Tuesday, September 8, 2015

Another Take on Empathic Inquiry

Darya Rose - a follower of Ramit Sethi, recently blogged about her efforts to learn to effectively influence others. It sounded a lot like advice on how to interview empathically, so I've edited it a bit to reflect that idea;

Step 1: Listen deeply for the emotional undertone of what someone is saying.

To understand a person's motivations you need to understand their emotions. Behind the words are deeper motivations. Your goal is to figure out what they are.

To uncover their hopes, fears, and dreams, listen for the emotionally loaded words; signs of joy and fear, frustration and hope. Pay attention to the words they use. Note the tone in their voice and their body language.

Sometimes people are straightforward in expressing their feelings. They'll say things like; “I’m afraid I’ll put in all this effort and still fail.” (Fear of failure is extremely common, and being able to recognize it essential.)

It is often helpful to ask additional clarifying questions like; "How did that feel?"

Generic statements, ones that start with “I know I should…”, “I don’t have time…”, or “I don’t like (insert any broad category or action)…” often imply that there is a fear or aversion of the subjects which they are avoiding.

Using words like “always” or “never,” can obscure an invisible script that reflects a hidden emotion. Continue asking “why?” and "How did that feel?" until you get an answer.

Step 2: Try to identify the core emotion

Once you think you have a good idea of someone's emotional state, test your hypothesis by asking a validating question about that emotion, for example, if they sound frustrated;

“Wow, that must be incredibly frustrating. Why do you think that is?”

If you are right, they will typically respond with an affirmation; "Yes, I do feel really frustrated, because..." 

Step 3: Relate to the emotion to show understanding

Once you’ve discovered the core emotion, show that you can relate to the feeling. There are several ways you can do this:


Sometimes simply repeating back or “mirroring” the emotion is enough to demonstrate your understanding.

This can be incredibly effective. If you’re new to empathetic communication, this is the perfect place to start practicing. Once you see how effective this technique can be it gets easier to use it in everyday conversations:

Being vulnerable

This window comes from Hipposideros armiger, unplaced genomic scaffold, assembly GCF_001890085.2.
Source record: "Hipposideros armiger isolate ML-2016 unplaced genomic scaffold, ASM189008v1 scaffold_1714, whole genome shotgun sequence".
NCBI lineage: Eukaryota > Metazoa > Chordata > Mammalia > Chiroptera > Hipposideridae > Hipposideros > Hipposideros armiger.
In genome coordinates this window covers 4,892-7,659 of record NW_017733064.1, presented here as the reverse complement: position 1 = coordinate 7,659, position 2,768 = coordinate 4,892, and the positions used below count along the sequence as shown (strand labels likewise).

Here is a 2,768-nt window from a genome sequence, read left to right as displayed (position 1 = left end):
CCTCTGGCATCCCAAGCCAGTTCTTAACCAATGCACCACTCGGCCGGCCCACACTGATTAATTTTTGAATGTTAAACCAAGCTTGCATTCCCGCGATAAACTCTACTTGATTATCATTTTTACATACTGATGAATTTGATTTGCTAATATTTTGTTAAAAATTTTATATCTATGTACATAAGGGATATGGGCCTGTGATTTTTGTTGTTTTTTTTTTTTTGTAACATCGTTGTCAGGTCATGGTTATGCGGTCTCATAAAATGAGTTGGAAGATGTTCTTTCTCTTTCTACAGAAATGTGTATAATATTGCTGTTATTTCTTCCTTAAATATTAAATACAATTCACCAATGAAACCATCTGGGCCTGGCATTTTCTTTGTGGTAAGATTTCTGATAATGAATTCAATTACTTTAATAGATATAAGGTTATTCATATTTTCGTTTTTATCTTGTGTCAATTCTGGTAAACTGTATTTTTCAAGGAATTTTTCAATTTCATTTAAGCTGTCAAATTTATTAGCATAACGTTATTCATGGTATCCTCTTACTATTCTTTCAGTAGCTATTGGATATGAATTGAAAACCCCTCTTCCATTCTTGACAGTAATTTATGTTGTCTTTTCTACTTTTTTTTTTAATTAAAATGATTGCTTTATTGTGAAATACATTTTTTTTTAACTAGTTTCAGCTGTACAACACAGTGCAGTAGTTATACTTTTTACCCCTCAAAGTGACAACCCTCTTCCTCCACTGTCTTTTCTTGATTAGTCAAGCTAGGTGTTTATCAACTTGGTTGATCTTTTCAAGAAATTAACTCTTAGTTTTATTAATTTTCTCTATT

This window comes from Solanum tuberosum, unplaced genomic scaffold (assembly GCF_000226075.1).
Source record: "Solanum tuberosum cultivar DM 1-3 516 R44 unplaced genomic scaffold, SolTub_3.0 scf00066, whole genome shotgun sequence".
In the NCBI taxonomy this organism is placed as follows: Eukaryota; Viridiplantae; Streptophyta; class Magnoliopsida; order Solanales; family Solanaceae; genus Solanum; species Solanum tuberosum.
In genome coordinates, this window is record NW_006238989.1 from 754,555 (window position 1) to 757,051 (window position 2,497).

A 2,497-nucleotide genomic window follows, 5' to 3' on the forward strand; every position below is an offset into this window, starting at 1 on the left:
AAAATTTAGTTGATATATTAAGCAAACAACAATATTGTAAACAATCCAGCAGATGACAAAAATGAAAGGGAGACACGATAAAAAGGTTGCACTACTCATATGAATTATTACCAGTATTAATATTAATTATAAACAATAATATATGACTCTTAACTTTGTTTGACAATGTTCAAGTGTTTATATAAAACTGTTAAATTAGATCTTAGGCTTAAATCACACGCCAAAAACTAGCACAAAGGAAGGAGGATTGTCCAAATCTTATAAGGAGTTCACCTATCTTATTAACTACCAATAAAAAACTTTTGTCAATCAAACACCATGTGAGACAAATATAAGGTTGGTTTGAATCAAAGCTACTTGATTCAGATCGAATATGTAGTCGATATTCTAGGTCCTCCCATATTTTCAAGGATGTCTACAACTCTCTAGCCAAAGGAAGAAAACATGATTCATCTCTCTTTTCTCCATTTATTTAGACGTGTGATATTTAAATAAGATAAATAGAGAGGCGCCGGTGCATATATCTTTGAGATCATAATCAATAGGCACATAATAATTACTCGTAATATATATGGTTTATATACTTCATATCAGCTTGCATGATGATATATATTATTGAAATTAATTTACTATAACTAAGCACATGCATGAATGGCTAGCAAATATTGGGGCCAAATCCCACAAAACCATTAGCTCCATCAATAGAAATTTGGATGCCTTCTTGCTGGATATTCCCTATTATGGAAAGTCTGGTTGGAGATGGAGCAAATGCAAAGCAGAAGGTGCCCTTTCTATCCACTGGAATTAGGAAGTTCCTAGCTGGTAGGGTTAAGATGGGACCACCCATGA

Sharing an experience you’ve had that evoked a similar emotion is also an excellent way to show your understanding. This is called vulnerability.

Vulnerability is a more advanced form of empathetic communication and by far the most effective. Everyone has stories and emotions that relate to those of others. From the listener’s perspective the more you share, the more you care.
Validating Emotions

Another way to show your understanding is to validate the emotions by explaining with logic how you can see their point of view.

"Thinkers" can be quite good at this, since it plays to their natural tendency to be rational. The major difference is the focus on the emotion rather than solving the problem.

This technique works even if you disagree with the other person’s analysis. Explaining that you understand how they came to their conclusion can create the necessary emotional connection.

Step 4: Withhold judgment

If you’re a Thinker, chances are you thought you knew what the person’s "problem" was within the first few moments of the interview. It is essential to withhold judgment of the other person’s actions, feelings or goals, so that they can be revealed in a safe environment..

If you wish to be a helpful and effective Design Thinker, resist the urge to rush to judgment.

Step 5: Build!

Once you’ve listened carefully to the other person’s situation and demonstrated your understanding of their emotions without expressing judgment, you are ready to move onto the next phase; Rapid Prototyping, aka; Building and Testing

Empathy takes practice

Learning to interview empathically if you’re not a naturally emotional person can be very difficult. Learning to be more empathetic can feel like learning a new language. You train your mind to listen carefully for hidden emotional meaning, translate it internally, then formulate the appropriate response.

The challenge is to start practicing empathetic communication in everyday life. If empathy doesn’t come naturally to you, strike up a conversation with someone and simply listen for how they are feeling about the topic. Ask questions to try to get to the core emotion, and resist giving advice. It may be difficult but it's worth the effort and significantly enhances your chances of coming up with a solution to a real need.

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